In the 16th century John Knox introduced the Scottish reformation, and the Presbyterian Church replaced Catholicism as the official religion. In 1567, Mary, queen of Scots, a Catholic, was forced to abdicate the Scottish throne and was later executed by Elizabeth I of England. Mary’s son, James VI, was raised as a Protestant, and in 1603 he succeeded Elizabeth on the English throne as King James I of England. James thus became ruler of both Scotland and England, though the countries remained separate. In 1707, after a century of turmoil, Scotland and England passed the Act of Union, which united Scotland, England, and Wales under one rule as the Kingdom of Great Britain. The House of Hanover replaced the Stuart lineage on the throne in 1714, which caused a rebellion among Scots who still supported the Stuarts. The Jacobites, as the rebels were called, led two uprisings, in 1715 and again in 1745.
With the advent of the Industrial Revolution, Scotland, whose chief product had been textiles, began developing the industries of shipbuilding, coal mining, iron, and steel. In the late 20th century, Scotland concentrated on electronics and high-tech industries. The North Sea has also become an important source of oil and gas.

St.Andrews
St Andrews Cathedral was once the most important religious site
in the whole of Scotland. 
Today the cathedral is in ruins but it is still an impressive and inspiring site.

Historical background

There was already an important religious community at St Andrews,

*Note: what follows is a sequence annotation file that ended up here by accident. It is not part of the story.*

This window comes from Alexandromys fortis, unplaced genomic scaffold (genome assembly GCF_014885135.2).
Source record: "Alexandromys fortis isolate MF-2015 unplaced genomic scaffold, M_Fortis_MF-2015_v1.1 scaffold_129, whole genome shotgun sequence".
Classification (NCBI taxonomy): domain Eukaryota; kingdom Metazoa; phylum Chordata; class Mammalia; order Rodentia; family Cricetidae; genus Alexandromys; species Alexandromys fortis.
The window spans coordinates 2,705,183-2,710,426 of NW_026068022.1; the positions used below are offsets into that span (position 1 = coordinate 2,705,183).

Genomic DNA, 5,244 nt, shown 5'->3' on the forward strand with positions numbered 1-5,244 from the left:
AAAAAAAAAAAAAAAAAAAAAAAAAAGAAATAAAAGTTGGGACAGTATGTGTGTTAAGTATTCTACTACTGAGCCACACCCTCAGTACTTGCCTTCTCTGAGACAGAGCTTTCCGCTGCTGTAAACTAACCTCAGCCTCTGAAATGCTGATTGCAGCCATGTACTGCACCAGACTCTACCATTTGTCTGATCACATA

known then as Kilrymont, in the 8th century. It grew in status with the arrival
of relics associated with the martyred apostle St Andrew. Traditionally these relics consisted of an arm bone, three fingers, a tooth, and a knee cap. These relics were interred in a shrine which, by the 10th century, had become a major place of pilgrimage for travellers from all across Europe. The pilgrims in turn provided a valuable source of income for construction work.

In 1123 Robert became bishop and established the Augustinian priory St Rule’s, whose church and tower is still standing today at the cathedral site.
In the 1160s Bishop Arnold initiated the building of a vast new cathedral. The
building work suffered many setbacks. Gales caused widespread destruction in the 1270s and during his occupation
in the Wars of Independence, Edward 1 of England ordered the stripping of
lead from the roof for ammunition. The cathedral was finally consecrated
in 1318, attended by King Robert the Bruce, who, according to legend, rode up the aisle on a horse. The scale and wealth of the building
was dazzling. The longest church – and the biggest building of any kind − in Scotland, it was an impressive seat for the bishops of the Scottish Church. The cathedral also housed the priory, living quarters of the canons who maintained
the cathedral. The town thrived around the cathedral and benefited from the
visitors it beckoned.
The life of this awesome complex of buildings, however, came to an abrupt end in 1559 with the Reformation. Following a rousing sermon against idolatry by preacher John Knox, the interior of the cathedral was sacked by a Protestant mob. Worship at the cathedral ceased almost immediately and the site declined into a source of building material and latterly a favored local burial ground.

The Town of St Andrews